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introducing the area


 quotes about economics
 key testimonies featuring economics

trader in EthiopiaThe sharp rise in the cost of living is a frequent complaint and source of anxiety. The price of foodstuffs and other essential goods seems to have risen as much as tenfold. Livestock, on the other hand, fetch only just over half the price they used to sell for, yet many people are forced to sell animals in order to survive. Several say that the poorer farmers must find some labouring work each year if they are to feed their families, since their own crops will be insufficient.

On a positive note, the trading and business opportunities opened up by the new road are appreciated by several narrators. "If I hear the price of something is soaring in one market I will go to another market where it is cheap, buy from there and sell it at the marketplace where it is expensive," said one entrepreneur farmer (Ethiopia 1).

quotes about economics

"When there was sufficient crop being produced, an ox used to be sold for 1,000 birr and a cow for 1,100 birr. As there is no food crop now, a person who starves decides to sell his animal for five or six hundred birr. A fattened goat or sheep used to sell for 300 birr, but rather than slaughtering it, the farmer prefers to sell it for 180-190 birr and buy food with the money to feed his starving children. "
Belay, M/41, blacksmith/farmer, Ethiopia 7

"In the old days.50 kilos of teff (staple crop) cost about 15 birr; now it costs 100 birr or more. A farmer used to pay 10 cents for a bar of soap then; now he pays one birr. A child's shirt was bought for just one birr then; now it is 10 birr. Why were prices of agricultural products so cheap then? Because crop and livestock production were higher. Now industrial production has increased, but prices have also shot up. So there is inflation of prices now. "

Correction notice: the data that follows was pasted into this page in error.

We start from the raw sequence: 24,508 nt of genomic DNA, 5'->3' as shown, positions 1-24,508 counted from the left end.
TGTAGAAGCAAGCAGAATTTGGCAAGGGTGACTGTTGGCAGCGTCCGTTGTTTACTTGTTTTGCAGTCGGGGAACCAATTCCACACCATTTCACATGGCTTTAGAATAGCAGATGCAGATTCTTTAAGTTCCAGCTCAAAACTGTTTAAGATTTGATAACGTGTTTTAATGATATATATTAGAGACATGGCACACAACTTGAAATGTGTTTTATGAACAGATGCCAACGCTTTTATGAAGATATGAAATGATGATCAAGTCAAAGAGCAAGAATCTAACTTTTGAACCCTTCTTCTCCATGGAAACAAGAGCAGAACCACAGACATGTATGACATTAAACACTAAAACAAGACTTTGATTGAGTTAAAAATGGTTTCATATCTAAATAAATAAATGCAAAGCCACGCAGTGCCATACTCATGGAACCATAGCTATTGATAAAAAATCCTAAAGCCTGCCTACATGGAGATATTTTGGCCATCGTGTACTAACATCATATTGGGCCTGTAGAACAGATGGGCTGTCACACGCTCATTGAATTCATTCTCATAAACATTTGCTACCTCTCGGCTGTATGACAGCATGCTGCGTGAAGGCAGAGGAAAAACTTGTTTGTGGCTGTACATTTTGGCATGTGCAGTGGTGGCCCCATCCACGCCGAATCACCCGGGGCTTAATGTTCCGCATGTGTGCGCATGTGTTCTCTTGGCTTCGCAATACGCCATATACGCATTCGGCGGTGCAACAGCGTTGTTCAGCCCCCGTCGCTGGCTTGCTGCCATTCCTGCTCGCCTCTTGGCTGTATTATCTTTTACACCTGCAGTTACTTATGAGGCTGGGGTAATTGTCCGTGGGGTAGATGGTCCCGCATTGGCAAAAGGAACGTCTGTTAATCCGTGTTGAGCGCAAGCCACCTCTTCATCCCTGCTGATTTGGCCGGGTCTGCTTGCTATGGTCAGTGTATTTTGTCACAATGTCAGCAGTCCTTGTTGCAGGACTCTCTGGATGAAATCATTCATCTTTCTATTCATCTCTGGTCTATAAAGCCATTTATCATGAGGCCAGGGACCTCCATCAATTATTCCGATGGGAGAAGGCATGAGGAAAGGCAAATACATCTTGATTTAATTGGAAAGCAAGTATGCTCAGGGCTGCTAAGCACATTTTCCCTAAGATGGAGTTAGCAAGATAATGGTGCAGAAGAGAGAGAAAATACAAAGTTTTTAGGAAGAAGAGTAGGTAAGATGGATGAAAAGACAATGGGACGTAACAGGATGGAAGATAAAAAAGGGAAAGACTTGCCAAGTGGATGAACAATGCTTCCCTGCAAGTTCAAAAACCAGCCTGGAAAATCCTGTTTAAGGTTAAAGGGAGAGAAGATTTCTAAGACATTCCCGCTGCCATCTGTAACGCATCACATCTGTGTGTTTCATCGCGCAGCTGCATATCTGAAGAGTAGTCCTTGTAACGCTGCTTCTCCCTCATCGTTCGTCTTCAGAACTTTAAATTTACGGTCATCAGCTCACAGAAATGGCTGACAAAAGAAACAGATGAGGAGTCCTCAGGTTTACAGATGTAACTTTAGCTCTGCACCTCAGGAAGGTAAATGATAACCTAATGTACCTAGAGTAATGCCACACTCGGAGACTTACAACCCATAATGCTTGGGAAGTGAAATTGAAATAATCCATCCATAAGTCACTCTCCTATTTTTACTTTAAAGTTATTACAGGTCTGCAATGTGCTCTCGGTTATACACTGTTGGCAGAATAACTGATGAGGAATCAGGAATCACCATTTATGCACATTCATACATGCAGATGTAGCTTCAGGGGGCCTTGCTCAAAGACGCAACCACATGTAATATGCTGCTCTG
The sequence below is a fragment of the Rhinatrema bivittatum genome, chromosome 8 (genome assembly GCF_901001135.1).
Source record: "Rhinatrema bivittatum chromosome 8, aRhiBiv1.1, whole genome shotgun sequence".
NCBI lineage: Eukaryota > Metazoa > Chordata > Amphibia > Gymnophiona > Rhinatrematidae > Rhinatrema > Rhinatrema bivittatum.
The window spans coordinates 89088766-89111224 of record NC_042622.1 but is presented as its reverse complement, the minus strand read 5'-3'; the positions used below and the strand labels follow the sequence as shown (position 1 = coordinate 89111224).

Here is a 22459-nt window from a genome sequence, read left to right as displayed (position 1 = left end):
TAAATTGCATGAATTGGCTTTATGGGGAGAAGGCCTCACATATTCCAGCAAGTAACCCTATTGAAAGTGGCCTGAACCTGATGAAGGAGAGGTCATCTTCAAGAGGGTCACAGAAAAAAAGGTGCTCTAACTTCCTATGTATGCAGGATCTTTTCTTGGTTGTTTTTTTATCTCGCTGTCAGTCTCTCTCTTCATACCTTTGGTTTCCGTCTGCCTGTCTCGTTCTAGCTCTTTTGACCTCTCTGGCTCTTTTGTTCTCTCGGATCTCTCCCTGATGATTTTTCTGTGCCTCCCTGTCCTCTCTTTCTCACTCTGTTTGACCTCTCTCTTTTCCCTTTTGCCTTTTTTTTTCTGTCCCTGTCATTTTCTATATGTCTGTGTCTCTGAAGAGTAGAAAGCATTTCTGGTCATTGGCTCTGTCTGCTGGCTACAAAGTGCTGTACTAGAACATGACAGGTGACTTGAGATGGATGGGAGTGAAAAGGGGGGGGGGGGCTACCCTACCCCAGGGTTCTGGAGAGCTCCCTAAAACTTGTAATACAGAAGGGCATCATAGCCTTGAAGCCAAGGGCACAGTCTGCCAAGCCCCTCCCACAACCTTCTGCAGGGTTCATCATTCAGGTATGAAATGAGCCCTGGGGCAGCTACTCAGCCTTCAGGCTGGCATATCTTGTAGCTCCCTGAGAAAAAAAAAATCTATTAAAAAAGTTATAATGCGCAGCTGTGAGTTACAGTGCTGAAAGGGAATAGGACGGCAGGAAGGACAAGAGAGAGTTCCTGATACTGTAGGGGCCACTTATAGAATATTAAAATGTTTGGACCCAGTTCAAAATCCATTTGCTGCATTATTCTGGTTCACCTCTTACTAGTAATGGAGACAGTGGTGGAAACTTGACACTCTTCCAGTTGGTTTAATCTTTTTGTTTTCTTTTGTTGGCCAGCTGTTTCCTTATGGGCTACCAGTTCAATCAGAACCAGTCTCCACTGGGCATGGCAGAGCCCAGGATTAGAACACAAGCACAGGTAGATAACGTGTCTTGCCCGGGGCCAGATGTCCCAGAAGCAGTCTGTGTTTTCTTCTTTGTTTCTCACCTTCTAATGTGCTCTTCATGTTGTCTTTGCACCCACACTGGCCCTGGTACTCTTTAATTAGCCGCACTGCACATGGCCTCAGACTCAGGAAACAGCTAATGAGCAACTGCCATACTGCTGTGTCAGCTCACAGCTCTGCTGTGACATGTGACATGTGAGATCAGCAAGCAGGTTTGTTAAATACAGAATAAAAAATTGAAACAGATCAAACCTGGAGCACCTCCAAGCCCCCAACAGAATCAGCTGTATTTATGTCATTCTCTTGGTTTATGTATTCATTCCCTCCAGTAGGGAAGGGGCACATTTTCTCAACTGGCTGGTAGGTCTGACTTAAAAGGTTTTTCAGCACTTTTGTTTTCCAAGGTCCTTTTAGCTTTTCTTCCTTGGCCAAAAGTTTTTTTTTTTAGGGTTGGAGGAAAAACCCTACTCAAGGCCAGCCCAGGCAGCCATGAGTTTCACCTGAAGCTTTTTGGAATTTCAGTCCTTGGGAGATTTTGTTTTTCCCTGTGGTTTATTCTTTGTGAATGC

Muliye, M/37, farmer, Ethiopia 15

"... if I have livestock and I sell one of them I can buy fertiliser now and increase my yield. But if you are poor and have no money or livestock to sell, then you have to cultivate the land without fertiliser, and maybe the land will not even give you any yield or will not produce enough crops to last you for the year. So unless he is employed as a manual labourer the farmer cannot feed his family until the next cropping season."
Yekaba, F/25, farmer/female head of household, Ethiopia 8

key testimonies featuring economics

  No.   Name   Sex/Age   Occupation   Location  
Summary Transcript   1   Ayichesh   female/28   head of household   Gala Dejen (highlands)  
Summary Transcript   10   Hamza   male/28   farmer   Gumar  
Summary Transcript   12   Mesele   male/55   farmer   Jirile (midlands)  
Summary Transcript   14   Itiye   female/58   traditional midwife   Gebeya Meda (highlands)  
Summary Transcript   15   Muliye   male/37   farmer   (midlands)  
Summary Transcript   16   Mekonen   male/72   priest   Ganchire Gebriel  
Summary Transcript   17   Melku   male/67   priest   Guranboba Monastery (highlands)  
Summary Transcript   19   Yaregal   male/41   farmer trained in beekeeping   Warkaye  
Summary Transcript   2   Negussie   female/45   market trader   Filaqit, Woina Dega (midlands)  
Summary Transcript   20   Melese   male/45   farmer   Denkena,Wodih Mado Mar Feriche (highlands)  
Summary Transcript   21   Mario   male/40   farmer   Filaqit town (midlands)  
Summary Transcript   6   Belay   male/18   student priest   Kurrisa (lowlands)  
Summary Transcript   7   Belay   male/41   blacksmith/farmer   Doba Giorgis (highlands)  
Summary Transcript   9   Haji Zekiy   male/57   Qadi (Muslim religious leader)   Tcherqos village (highlands)